Articles tagged with "Gender Norms"
Very Well Mind website explores the term "gender expansiveness", looking at its origins, what it means and how it's being used to classify people who cross normal lines of gender expression.
From the article:
"Gender expansiveness is an umbrella term for any expression of gender that falls outside of society's current gender binary standards."
"One person who has made a name for himself just by wearing clothing meant for the opposite gender is Eli Cohen, an author, speaker, fashion advocate, and "self-expression facilitator." He founded an organization called Spacious Human, with the tagline "Experiencing Expansiveness." Cohen is a cisgender man who began wearing dresses and skirts after the age of 50. He now teaches others how to explore their gender and their expressions of it."
"It can be challenging to put yourself out there in a way that makes you appear different than others, and you're opening yourself to judgment just by looking different or noticeable. However, some people feel that it's more important that society sees more than one version of humanity and expression, so they take on that potential judgment."
"Consider doing your research before asking anyone in your life about their gender expression. This saves others from having to perform emotional labor for you. It is considered polite to not ask people questions you could easily find the answers to yourself."
While many curious men explore their gender identity at home, often with items of clothing they've acquired by mail order services, they may consider showing up at their workplace in those items as an unattainable dream. There is however some serious research being done in this area by many people to determine the sociological effect of workplace attire and how people who are gender nonconforming, non-binary, genderqueer and so forth are challenging the norm in the workplace.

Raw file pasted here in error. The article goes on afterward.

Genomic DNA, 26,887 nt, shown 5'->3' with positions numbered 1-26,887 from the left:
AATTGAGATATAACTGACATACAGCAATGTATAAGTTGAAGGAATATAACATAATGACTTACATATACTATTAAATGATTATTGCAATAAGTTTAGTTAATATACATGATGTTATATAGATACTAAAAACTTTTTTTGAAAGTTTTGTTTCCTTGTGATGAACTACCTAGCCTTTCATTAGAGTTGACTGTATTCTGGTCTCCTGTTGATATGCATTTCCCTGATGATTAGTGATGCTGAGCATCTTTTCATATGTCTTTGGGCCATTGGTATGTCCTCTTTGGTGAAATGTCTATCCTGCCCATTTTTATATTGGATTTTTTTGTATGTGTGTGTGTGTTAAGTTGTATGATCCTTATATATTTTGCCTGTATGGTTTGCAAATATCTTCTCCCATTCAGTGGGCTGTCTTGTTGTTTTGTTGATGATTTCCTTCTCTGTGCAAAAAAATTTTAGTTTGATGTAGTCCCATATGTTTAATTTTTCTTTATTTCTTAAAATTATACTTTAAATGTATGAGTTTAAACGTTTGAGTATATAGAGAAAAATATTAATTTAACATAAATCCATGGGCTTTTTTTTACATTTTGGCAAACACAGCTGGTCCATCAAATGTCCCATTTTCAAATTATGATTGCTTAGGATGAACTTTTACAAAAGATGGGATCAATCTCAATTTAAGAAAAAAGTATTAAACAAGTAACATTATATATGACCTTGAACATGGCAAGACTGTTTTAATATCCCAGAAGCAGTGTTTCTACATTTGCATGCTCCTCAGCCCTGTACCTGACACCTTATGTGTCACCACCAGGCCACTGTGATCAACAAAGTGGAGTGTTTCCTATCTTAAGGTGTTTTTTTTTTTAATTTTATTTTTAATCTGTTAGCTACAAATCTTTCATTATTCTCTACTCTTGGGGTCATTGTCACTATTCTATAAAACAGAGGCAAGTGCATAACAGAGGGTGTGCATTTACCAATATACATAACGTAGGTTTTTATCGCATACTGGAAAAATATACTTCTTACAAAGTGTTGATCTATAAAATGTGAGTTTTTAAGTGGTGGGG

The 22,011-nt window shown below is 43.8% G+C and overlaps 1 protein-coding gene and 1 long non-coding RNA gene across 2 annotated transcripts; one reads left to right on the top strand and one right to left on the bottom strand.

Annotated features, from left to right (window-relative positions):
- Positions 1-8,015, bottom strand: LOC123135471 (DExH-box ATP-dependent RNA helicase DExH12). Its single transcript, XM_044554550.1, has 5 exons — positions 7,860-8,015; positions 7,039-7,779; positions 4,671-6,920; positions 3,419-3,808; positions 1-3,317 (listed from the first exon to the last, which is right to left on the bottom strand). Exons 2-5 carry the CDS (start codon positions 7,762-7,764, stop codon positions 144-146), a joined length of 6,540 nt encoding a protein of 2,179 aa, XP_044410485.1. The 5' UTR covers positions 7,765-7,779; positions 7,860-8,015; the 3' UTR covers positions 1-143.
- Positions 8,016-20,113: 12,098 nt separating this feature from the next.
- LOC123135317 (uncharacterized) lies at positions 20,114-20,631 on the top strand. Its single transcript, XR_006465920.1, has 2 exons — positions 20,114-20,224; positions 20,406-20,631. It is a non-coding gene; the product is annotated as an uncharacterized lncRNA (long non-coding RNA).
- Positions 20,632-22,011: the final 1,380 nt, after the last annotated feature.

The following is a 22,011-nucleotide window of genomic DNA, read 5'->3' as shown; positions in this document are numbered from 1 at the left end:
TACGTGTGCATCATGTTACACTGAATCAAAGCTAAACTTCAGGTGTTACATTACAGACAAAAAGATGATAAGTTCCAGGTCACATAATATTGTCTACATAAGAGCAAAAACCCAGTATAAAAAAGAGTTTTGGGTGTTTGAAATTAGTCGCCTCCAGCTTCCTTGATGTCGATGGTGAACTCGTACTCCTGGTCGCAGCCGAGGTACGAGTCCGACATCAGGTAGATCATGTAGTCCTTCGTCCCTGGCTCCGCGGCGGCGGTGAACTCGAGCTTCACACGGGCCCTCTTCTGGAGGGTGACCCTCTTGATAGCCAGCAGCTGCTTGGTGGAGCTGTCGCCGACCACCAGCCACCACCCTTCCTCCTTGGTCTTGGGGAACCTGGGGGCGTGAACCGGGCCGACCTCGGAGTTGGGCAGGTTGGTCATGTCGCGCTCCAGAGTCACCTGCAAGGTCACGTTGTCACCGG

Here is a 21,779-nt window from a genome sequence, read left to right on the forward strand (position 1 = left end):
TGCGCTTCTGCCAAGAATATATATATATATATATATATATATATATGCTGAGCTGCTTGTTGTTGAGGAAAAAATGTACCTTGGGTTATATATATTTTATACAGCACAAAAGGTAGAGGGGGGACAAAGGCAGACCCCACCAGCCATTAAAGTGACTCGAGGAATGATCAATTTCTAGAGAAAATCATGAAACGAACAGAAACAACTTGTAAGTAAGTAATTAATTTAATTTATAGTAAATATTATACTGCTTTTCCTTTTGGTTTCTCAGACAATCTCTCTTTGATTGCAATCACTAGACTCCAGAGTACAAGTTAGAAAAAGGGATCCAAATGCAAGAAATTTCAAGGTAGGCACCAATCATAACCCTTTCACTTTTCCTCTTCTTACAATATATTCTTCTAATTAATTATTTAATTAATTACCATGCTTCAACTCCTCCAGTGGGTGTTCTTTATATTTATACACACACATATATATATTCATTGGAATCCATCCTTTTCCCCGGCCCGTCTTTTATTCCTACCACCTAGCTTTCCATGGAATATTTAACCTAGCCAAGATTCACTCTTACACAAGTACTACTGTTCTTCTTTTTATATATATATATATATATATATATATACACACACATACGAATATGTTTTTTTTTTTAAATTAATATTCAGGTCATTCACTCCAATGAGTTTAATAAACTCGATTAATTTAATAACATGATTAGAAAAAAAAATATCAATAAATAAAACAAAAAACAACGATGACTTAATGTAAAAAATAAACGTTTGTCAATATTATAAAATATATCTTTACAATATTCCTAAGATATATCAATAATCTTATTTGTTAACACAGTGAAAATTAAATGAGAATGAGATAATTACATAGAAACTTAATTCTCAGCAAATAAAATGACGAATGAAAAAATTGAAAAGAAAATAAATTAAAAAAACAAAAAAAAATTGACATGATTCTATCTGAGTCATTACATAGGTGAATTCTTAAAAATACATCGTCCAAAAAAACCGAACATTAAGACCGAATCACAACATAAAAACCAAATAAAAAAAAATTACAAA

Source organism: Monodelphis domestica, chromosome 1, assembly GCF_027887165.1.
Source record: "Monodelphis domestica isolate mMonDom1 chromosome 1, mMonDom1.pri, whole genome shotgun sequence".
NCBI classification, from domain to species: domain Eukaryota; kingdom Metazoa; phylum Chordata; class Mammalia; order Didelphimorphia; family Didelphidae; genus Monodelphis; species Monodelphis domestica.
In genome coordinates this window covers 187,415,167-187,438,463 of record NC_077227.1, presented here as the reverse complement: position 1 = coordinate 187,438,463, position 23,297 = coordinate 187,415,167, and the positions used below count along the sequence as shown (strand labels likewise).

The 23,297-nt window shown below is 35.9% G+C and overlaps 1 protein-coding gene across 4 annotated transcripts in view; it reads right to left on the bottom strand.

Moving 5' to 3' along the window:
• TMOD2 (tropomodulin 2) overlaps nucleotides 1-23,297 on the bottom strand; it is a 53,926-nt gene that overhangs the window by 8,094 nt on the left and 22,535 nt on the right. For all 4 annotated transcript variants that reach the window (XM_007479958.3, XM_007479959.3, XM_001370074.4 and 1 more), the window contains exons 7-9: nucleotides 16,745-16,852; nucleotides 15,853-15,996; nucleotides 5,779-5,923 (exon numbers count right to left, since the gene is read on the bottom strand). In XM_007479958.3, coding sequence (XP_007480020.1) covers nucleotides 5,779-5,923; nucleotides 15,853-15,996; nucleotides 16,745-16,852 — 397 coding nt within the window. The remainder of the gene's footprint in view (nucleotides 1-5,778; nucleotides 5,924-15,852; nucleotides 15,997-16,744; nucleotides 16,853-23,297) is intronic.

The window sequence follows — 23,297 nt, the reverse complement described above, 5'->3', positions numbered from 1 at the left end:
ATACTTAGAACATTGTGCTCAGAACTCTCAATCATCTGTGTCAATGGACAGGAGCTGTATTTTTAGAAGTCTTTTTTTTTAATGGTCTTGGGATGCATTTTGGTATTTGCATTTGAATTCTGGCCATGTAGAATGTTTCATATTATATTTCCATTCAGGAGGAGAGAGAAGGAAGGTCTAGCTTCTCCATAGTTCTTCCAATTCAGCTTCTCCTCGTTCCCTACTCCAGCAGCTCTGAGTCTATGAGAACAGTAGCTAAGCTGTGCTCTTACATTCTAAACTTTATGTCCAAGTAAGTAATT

From the Gender Sexuality at Work Conference 2022, Dr Briony Lipton gives this compelling presentation of her work on "Men In Heels And Workplace Attire" which forms part of a larger project "Invisibilities Of Gendered Inequality In The Age Of Remote And Hybrid Work". Her research on gender equality and changes in professional attire is particularly interesting as it addresses a fundamental shift in our pandemic and post-pandemic work lives where many of us now regularly work from home, or have a hybrid home/office arrangement with who we work for.
She explores "Queer Heterosexuality" and whether there are ways in which straight men can disrupt the dominant paradigm of the straight-masculine and whether this can help to communicate, challenge and influence organisations and individuals perceptions of gender and sexual identities and their perceptions of equality and inclusion in the workplace.
With notable mentions of @MarkBryan911, @The_Heads_Count, @AlokVMenon, @TheeBillyPorter, @GentlemanHeels and @Mens.Heels.Revolution there are a number of other Instagram accounts featured in the video which we'll leave you to discover for yourselves.
Posted: 15 October 2022
Today, we take a look back to 2020 and a Harpers Bazaar magazine interview with Harris Reed (@Harris_Reed), the then up and coming designer who is now probably best known for styling Harry Styles for the cover of Vogue magazine. That moment was a pivotal moment in Harris's career as it instantly catapulted him into the spotlight.
"I’d like to eradicate the categories of menswear and womenswear,” Reed says. “Fluidity offers an alternate way of being, crossing and merging masculine and feminine.”
Harris certainly has a way of making what we would normally call feminine styles and presenting them in a way in which we can call them gender neutral. He is definitely one to watch for the re-shaping of the fashion world we currently know.
...and if that's not enough gender-bending non-binaryness for you, to take a look at @FluidByHarrisReed for his curated collection of classic gender-bending looks from the stars.
Posted: 3 September 2022
Women Working magazine website brings us another report on Mark Bryan (@MarkBryan911), the 61 year old American Robotics Engineer who is legendary for rocking high heels on Instagram. With over 660,000 followers, he conveys a firm sense of his own style for high heels, and certainly provides an inspirational fashion and style narrative which includes the mantra that "Clothes and shoes should not dictate a persons sexual orientation or gender".
Mark comments about how he feels he appears to other people - "You look up and see this person, your mind tells you it’s a person with green hair, you think to yourself, ‘That’s odd or interesting,’ then you go back to do what you were doing and don’t give it another thought"